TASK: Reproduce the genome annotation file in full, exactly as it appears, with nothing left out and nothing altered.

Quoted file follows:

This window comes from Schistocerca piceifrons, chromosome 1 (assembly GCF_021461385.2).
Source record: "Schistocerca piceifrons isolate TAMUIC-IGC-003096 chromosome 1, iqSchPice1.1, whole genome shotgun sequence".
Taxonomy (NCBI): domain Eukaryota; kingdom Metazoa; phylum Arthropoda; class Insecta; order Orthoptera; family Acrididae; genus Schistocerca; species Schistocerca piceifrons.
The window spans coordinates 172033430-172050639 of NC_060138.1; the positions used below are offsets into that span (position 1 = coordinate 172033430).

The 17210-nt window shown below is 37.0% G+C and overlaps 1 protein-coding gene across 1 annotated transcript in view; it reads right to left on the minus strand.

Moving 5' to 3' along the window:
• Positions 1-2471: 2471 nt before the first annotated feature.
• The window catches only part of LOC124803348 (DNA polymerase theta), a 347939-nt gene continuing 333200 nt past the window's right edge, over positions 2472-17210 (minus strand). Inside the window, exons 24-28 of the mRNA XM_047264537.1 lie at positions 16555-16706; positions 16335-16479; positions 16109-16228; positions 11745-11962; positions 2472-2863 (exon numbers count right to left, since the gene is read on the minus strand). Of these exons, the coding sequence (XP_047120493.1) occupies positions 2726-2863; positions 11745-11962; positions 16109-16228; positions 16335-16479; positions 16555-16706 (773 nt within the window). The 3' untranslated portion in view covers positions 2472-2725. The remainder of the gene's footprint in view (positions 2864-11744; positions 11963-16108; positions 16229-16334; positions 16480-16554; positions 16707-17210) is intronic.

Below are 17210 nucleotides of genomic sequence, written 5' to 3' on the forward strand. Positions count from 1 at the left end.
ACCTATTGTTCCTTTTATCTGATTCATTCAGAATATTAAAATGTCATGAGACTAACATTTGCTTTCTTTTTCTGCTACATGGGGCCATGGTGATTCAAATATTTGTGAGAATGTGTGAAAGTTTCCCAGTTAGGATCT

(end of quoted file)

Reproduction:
This window comes from Schistocerca piceifrons, chromosome 1 (assembly GCF_021461385.2).
Source record: "Schistocerca piceifrons isolate TAMUIC-IGC-003096 chromosome 1, iqSchPice1.1, whole genome shotgun sequence".
Taxonomy (NCBI): domain Eukaryota; kingdom Metazoa; phylum Arthropoda; class Insecta; order Orthoptera; family Acrididae; genus Schistocerca; species Schistocerca piceifrons.
The window spans coordinates 172033430-172050639 of NC_060138.1; the positions used below are offsets into that span (position 1 = coordinate 172033430).

The 17210-nt window shown below is 37.0% G+C and overlaps 1 protein-coding gene across 1 annotated transcript in view; it reads right to left on the minus strand.

Moving 5' to 3' along the window:
• Positions 1-2471: 2471 nt before the first annotated feature.
• The window catches only part of LOC124803348 (DNA polymerase theta), a 347939-nt gene continuing 333200 nt past the window's right edge, over positions 2472-17210 (minus strand). Inside the window, exons 24-28 of the mRNA XM_047264537.1 lie at positions 16555-16706; positions 16335-16479; positions 16109-16228; positions 11745-11962; positions 2472-2863 (exon numbers count right to left, since the gene is read on the minus strand). Of these exons, the coding sequence (XP_047120493.1) occupies positions 2726-2863; positions 11745-11962; positions 16109-16228; positions 16335-16479; positions 16555-16706 (773 nt within the window). The 3' untranslated portion in view covers positions 2472-2725. The remainder of the gene's footprint in view (positions 2864-11744; positions 11963-16108; positions 16229-16334; positions 16480-16554; positions 16707-17210) is intronic.

Below are 17210 nucleotides of genomic sequence, written 5' to 3' on the forward strand. Positions count from 1 at the left end.
ACCTATTGTTCCTTTTATCTGATTCATTCAGAATATTAAAATGTCATGAGACTAACATTTGCTTTCTTTTTCTGCTACATGGGGCCATGGTGATTCAAATATTTGTGAGAATGTGTGAAAGTTTCCCAGTTAGGATCT